Are you contemplating putting your savings for the silver years on the line to pay for daily groceries or you firmly believe in the “you only live once” motto and are ready to splash some cash on an exotic holiday now and worry about it later. Although the 401(k) is also your hard-earned money and you should be able to use them as you think fit, it should be your last option when it comes to covering a debt. It’s in the same category with a second mortgage on your home.
When is a 401(k) a good idea?
Borrowing from your future self can help you get some breathing room and settle your debt. However, if you are not careful, you could spend the newly found cash without covering any obligations, thus swirling deeper into debt.
As a rule of thumb, this should be your last option, after you tried everything else and you still can’t find any breathing room. For example, if you want to close a credit card with a very high-interest rate, this could be an excellent option for you.
Yet, this loan has some perks that shouldn’t be overlooked. First of all, you are borrowing from yourself so that you can expect the lowest interest rate. Next, you can set up automatic repayments directly from your paycheck to never miss a payment. Even if you prefer to make the reimbursements yourself and are a few days late, you don’t risk damaging your credit score. When you act as your lender, it makes no sense to report yourself to credit bureaus.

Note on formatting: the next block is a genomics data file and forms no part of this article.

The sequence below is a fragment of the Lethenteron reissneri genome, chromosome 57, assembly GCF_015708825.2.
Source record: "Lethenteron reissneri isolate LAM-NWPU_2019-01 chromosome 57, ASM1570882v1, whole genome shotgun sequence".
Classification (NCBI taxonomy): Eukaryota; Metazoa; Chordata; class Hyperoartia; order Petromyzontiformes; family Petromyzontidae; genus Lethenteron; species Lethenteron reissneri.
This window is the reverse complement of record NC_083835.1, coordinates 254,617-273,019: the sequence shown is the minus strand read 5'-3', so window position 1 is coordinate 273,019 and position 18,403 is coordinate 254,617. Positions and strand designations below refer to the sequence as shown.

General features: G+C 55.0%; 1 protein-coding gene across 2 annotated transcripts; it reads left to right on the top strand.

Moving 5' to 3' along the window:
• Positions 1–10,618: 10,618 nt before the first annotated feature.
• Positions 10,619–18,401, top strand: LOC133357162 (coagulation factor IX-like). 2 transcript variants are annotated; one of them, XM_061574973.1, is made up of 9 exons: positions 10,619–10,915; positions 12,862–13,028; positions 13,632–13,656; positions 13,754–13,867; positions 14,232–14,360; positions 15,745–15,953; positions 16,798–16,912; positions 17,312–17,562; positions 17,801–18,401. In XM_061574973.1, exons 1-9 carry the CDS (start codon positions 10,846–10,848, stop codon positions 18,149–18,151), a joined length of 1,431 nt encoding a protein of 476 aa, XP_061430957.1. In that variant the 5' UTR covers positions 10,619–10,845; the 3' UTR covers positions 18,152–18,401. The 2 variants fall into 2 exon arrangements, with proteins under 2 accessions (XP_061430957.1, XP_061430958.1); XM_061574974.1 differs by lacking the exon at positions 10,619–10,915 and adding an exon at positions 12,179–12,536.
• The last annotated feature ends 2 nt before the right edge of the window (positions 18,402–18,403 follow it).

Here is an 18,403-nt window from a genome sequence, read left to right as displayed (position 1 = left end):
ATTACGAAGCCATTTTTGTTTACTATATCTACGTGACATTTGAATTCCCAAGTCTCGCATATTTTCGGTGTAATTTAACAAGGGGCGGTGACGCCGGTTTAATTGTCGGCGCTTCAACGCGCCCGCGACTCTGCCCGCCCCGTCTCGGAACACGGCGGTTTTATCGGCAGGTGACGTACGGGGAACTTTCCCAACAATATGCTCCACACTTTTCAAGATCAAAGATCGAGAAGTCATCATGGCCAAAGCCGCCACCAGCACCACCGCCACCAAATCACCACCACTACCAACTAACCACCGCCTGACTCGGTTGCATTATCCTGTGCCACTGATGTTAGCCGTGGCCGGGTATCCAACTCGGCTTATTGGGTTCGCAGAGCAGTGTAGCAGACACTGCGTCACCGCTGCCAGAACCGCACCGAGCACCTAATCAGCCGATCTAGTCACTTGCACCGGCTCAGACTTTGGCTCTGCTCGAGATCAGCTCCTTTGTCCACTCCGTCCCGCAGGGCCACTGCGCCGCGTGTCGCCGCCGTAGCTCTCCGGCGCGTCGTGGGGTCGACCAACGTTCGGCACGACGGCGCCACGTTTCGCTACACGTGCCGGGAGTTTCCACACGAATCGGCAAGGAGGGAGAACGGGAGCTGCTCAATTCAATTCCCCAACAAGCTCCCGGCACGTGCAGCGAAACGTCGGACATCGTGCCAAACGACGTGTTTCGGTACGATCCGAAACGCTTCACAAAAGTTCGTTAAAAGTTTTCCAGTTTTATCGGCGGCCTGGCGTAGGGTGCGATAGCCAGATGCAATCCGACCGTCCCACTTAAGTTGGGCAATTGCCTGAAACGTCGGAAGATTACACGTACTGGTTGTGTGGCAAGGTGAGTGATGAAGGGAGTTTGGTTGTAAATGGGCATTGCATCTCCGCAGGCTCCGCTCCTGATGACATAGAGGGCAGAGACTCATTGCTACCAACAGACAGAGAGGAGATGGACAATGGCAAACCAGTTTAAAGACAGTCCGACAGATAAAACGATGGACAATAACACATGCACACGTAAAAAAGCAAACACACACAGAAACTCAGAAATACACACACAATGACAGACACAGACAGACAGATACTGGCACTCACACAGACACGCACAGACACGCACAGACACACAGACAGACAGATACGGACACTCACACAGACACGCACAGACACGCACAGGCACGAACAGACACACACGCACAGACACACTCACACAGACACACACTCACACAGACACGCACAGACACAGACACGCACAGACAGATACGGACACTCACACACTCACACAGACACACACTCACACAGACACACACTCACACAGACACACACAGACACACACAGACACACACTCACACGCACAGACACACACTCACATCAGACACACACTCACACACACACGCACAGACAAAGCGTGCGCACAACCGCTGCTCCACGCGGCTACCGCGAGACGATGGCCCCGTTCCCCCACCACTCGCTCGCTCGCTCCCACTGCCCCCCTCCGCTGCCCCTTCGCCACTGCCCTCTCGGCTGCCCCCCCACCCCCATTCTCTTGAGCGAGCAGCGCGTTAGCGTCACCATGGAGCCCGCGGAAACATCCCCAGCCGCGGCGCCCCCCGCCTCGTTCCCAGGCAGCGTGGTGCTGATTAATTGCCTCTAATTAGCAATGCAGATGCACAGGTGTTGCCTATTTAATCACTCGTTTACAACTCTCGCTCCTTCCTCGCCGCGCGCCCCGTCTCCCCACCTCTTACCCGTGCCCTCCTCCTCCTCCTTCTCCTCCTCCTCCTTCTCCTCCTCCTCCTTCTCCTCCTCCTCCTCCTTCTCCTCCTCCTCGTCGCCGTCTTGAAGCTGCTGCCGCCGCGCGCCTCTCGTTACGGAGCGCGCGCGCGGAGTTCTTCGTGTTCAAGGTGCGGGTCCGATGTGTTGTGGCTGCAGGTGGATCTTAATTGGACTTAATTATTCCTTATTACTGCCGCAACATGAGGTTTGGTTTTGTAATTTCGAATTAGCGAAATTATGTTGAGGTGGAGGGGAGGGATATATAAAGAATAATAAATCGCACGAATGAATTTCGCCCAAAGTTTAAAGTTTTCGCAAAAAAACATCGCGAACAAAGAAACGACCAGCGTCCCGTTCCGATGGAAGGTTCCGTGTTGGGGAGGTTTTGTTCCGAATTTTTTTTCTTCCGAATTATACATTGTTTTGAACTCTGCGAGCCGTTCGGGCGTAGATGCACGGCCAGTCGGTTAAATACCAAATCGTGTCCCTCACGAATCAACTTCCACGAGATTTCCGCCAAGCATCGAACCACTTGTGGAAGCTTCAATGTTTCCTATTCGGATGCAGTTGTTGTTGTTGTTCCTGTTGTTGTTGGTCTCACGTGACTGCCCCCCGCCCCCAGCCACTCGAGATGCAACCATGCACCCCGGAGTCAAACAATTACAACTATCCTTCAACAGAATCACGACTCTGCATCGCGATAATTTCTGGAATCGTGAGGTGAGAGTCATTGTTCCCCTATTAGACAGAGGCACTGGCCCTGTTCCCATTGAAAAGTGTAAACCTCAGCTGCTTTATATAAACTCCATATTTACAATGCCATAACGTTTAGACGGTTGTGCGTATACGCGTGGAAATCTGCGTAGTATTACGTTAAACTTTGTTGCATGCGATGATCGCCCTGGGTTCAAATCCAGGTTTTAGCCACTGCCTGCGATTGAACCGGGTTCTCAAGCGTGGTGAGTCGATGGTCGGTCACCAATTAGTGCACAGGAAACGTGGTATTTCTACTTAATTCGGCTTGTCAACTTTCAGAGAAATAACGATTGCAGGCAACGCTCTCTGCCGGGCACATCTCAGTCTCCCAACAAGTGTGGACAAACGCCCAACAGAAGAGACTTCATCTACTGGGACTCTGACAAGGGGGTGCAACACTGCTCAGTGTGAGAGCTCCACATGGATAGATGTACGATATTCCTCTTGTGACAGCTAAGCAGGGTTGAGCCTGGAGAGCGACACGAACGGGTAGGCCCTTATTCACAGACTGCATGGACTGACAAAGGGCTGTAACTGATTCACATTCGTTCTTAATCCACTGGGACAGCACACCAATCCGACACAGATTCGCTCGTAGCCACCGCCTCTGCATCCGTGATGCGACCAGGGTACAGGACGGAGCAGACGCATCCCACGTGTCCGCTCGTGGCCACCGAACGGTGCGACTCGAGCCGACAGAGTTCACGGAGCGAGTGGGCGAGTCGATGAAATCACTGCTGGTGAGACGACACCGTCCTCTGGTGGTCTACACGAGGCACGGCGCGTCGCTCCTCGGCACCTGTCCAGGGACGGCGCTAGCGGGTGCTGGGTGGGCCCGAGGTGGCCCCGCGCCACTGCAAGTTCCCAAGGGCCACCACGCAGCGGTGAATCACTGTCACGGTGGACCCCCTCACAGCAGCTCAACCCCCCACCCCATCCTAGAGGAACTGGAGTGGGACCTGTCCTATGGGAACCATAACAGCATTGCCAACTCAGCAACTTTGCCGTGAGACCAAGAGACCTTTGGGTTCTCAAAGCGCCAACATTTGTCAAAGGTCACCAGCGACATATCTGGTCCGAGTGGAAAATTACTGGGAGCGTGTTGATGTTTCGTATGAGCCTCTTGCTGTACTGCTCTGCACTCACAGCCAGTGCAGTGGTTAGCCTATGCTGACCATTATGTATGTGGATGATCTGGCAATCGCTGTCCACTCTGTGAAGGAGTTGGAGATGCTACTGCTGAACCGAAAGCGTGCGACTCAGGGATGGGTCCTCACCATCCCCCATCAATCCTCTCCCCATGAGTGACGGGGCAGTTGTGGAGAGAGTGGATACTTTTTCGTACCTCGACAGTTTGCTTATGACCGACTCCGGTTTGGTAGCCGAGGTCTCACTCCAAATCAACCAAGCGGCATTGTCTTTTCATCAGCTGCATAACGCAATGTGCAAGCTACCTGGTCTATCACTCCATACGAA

What are the risks?
The main risks are related to paying penalties if you lose your job or quit while the balance is still outstanding. The remaining part is reported to the IRS as an early pension distribution. This process makes you liable for tax and 10% penalty if under 59 ½.
What are the other options?
The most important thing when struggling with debt is to think outside the box and try to find solutions instead of focusing on the problems. Possible strategies include:
- Using a card with a lower interest rate. Before you go into pension savings, if you want to cover a debt with a high-interest rate, as long as your credit score allows you, open a card with lower interest and use it to pay your liabilities. If you have some trouble with your credit score you could first try to fix that, by asking the help of professionals like Credit Repair Companies.
- Get a second job or at least a part-time gig. Think about what you are good at and could bring you money. It could be anything from online freelance jobs to babysitting, tutoring or gardening. Don’t be afraid to turn a hobby into a lucrative engagement.
- Have a yard sale. You might not think about it, but you have thousands of dollars’ worth of things just lying around your home, gathering dust. Be less emotional and turn them into dollars fast.
If you decide to go ahead and take the loan, after you pay it in full make a strategic move. Keep the monthly payment, but redirect it to a savings account to start your money cushion.